The bursa is a small sac that contains lubrication fluid located at different joints in the body. The sacs are vital in the elbow, knee, shoulder, hip and heel joints. These function as shock absorbers and cushions between the bones and surrounding soft tissues. Once a sac is irritated or inflamed, it is a condition called as bursitis.
There are 2 main bursae present in the hip joint – external tip of the hip and in the buttocks area. Hip bursitis causes hip pain but it is likely to occur among middle-aged and elderly instead of the younger ones. Additionally, women are more prone than men.
How hip bursitis occurs
Hip bursitis often involves the excessive irritation of the bursa that is present under the iliotibial band or the muscle that flexes the hip. Due to friction, the pain manifests in the front part of the hip. In case the exterior hip pain does not respond to treatment, the pain might be originating from another site such as the lower part of the spine.
Always bear in mind that hip bursitis occurs when one or more bursa sacs are irritated and swell due to overuse, trauma, poor posture, hip bone spurs, leg length differences and arthritis.
Who is at risk?
Individuals who engage in distance running seem to face a higher risk for hip bursitis than other physical activity. Take note that hip bursitis is less common in other sports, but it does occur especially in contact sports such as hockey or football in which players sustain blows to the hips that can eventually lead to hip bursitis.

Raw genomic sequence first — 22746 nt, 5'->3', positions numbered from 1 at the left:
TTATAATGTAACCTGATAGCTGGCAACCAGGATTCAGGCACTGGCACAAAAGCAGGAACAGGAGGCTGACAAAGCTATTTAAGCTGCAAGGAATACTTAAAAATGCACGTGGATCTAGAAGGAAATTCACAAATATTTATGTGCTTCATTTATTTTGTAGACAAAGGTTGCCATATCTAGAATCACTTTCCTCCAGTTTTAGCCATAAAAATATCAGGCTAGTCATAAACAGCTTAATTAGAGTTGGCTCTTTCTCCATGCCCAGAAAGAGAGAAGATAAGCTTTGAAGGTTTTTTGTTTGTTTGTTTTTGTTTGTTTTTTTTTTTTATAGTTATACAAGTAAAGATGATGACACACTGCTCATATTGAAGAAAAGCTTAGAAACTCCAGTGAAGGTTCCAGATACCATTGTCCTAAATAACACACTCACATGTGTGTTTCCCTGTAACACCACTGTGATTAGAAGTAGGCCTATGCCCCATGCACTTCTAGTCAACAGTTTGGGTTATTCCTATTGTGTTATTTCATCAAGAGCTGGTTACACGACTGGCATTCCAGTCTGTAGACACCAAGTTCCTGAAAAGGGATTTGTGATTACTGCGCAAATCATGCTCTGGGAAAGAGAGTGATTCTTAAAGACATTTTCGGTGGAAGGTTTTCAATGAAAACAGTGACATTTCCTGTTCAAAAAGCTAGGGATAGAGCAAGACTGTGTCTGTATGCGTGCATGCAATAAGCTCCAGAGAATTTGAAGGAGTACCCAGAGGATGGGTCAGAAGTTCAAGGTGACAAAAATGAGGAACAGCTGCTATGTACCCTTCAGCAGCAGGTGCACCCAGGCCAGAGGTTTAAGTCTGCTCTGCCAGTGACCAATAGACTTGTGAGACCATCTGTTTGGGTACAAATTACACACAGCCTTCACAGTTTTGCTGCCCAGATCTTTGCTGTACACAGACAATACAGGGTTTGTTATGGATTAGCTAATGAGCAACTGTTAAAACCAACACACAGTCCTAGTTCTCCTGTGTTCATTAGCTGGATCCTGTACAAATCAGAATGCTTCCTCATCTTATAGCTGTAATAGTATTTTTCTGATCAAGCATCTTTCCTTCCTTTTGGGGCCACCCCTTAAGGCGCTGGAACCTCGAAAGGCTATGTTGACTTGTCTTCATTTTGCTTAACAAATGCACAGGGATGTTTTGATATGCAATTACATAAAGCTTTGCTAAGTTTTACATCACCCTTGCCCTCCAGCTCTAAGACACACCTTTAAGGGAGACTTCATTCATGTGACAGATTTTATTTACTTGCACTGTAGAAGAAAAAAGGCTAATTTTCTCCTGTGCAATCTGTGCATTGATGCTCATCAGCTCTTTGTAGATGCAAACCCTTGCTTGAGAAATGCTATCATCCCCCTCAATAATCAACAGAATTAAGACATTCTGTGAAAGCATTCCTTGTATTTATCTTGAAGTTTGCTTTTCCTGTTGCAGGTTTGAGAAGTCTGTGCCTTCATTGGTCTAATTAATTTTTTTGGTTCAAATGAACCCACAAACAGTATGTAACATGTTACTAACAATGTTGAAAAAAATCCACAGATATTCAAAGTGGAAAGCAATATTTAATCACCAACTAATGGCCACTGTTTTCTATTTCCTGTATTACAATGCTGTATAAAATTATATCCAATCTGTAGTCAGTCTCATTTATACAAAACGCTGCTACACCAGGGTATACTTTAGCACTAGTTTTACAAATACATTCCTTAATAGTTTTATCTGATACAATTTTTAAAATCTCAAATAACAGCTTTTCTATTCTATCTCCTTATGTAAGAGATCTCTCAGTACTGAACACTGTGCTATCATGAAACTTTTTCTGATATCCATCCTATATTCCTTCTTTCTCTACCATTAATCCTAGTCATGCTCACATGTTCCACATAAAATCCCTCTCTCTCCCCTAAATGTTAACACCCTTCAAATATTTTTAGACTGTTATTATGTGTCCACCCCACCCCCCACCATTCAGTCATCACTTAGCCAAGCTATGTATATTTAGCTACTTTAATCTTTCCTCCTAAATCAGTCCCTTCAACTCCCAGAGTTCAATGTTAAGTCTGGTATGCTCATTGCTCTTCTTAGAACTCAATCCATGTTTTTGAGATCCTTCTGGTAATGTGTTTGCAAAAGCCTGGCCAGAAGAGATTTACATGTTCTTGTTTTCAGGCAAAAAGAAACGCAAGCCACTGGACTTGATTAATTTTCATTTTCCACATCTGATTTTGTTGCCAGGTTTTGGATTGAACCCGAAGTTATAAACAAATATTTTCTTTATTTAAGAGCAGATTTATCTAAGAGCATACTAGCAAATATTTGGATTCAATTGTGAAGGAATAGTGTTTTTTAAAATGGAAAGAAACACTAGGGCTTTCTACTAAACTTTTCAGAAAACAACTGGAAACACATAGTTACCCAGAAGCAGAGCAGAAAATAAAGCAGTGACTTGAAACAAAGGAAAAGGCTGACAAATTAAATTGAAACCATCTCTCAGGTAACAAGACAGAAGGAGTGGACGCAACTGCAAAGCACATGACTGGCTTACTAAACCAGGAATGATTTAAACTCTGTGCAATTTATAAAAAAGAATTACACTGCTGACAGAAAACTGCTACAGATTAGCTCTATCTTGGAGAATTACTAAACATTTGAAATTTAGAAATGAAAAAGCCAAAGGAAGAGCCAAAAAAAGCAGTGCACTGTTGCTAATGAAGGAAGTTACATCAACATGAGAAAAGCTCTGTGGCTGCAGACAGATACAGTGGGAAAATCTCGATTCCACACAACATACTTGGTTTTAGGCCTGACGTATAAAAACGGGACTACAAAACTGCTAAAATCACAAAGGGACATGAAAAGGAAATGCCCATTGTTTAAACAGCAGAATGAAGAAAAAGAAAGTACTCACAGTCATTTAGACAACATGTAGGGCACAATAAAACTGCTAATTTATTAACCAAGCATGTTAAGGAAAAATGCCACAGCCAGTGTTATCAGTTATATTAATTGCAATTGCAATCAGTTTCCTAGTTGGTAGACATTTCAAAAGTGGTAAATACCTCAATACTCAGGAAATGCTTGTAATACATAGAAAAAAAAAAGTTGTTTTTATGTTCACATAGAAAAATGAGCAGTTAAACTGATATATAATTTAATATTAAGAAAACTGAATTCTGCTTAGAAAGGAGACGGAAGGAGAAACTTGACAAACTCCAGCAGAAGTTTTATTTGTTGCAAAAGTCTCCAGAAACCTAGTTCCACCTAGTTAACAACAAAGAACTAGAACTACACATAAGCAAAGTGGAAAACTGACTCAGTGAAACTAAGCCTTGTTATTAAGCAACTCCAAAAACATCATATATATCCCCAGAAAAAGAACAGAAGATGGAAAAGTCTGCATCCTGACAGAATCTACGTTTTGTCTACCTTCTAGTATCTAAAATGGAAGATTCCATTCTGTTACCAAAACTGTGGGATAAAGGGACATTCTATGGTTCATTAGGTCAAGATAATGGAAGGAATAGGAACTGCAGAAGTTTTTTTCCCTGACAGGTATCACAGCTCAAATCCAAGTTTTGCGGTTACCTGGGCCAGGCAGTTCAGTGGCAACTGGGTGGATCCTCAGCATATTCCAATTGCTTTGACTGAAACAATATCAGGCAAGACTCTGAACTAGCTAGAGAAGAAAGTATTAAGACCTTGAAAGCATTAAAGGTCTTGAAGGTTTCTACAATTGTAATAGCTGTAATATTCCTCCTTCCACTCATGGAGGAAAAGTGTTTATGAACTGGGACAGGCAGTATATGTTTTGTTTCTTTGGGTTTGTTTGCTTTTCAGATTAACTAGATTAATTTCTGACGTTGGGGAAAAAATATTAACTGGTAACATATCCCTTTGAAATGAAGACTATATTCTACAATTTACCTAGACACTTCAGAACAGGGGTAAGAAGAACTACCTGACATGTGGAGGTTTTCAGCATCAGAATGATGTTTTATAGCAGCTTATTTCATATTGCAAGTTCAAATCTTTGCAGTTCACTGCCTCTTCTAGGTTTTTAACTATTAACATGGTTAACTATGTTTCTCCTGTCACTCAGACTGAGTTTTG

What are the symptoms?
- Pain at the outer point of the hip that can radiate down to the exterior of the thigh muscles
- Hip pain that worsens at night when lying on the side of the affected hip or getting up from a chair
- Early stage hip pain that is intense and sharp which is followed by the late stage of pain that is felt over a wider area
- Affected area is tender to touch
- Pain is intensified when walking long distances, squatting or climbing stairs
The initial first aid measure is to apply an ice pack on the affected area for 15-20 minutes at 3-4 times in a day. Instruct the individual to avoid or limit any activity that can trigger the pain for 2-3 days.
You can provide over-the-counter medications such as naproxen, aspirin, ibuprofen and acetaminophen to help relieve the pain and minimize the inflammation. If the individual is having difficulty walking, the doctor recommends using crutches.
If the individual engages in physical activities or sports, it is important to wear athletic shoes that can provide adequate cushioning in the soles as well as side-to-side support. Even using protective padding can help prevent hip injuries that can lead to bursitis.
For more information on this topic, visit: